The far-right will call for blood, surely the liberals will do so too, but in their quieter, more obsequious manner, preferring to diffuse responsibilities to the “objective” institutions of law and order or by acting out their vengeance through countless third-party agents abroad in landmark arms deals and out-of-sight military actions. Those of us on the left must oppose all these actions, and attempt to bring about an understanding of the condition that produces such violence, knowing that it will only end when imperialism ends. We know that the chickens will come home to roost, and not always so modestly as in Manchester. Indeed, when one pays heed to the Shakespearian injunction—“The villainy you teach me I will execute—and it shall go hard but I will better the instruction.”—one is tempted to thank God that the forces striking back at the west for its plunder and murder, whether bandits like the Islamic State or legitimate freedom fighters, do not and will never have the means to outdo the west in the proportion of brutality or misery they are capable of heaping onto a people.
So long as the western empathetic response is shielded by a wall of national chauvinism, that weighs a few dozen white lives against millions worldwide, we will never break free of this violence. There are no vigils held in the united $tates, france or britain for the starving children of Yemen, indeed hardly anyone knows or talks about them. Contrary to the general opinion that war is not a wise investment of time or resources, attacks like Manchester, which remind the sleepy west that they are, in fact, engaged in a war on humanity, never seems to produce any substantive denunciation of war. As long as the first-world left continues to ignore the cause of war (and its reflexive “terror”) namely imperialism, all peace efforts are moot. We must assume the responsibility, along with all progressive people of the world, to struggle for humanity and bring about its total liberation. This requires an end to western society as it is currently built, atop a the plinth of genocide and mass-theft.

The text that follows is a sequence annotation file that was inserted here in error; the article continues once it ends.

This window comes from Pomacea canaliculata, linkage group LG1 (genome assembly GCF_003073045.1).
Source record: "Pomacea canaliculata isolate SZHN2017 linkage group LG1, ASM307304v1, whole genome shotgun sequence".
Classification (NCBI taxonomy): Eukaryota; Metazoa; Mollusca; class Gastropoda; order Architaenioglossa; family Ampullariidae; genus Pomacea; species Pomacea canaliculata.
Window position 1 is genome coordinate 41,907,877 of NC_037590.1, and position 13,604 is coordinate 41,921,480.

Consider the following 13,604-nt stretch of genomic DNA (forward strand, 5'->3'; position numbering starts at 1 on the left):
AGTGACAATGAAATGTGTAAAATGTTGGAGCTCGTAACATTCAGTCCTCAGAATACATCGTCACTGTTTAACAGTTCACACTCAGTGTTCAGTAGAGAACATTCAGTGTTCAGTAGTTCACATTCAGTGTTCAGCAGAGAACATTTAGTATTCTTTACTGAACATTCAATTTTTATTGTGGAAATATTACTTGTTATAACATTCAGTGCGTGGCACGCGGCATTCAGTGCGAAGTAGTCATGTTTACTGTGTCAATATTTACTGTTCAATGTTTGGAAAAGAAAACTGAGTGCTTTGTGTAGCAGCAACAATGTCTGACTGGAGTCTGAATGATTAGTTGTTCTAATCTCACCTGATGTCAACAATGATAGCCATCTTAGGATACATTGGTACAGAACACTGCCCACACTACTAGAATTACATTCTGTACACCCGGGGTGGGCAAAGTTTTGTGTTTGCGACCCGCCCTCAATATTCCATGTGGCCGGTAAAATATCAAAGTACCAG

Until then, this war will have casualties. The west has always been keen to accept these casualties in exchange for the standard of living it had brought them (as well as the battle-cry they afford), so long as they were distant and conveniently out of sight. Though we must acquaint ourselves with them, and acquaint the whole First World with the realities of this struggle, and bring it to its final conclusion. We must give up on the west and the idea of its continued centrality to the progress of humankind, and struggle from a new point of view. We cannot, for the sake of easing people’s minds and warming their hearts, glaze over the realities of the system that supports them. It must be torn down, and until it is any candles we light for the victims of attacks like that in Manchester will be drowned out by the glare of napalm and the keening of mothers.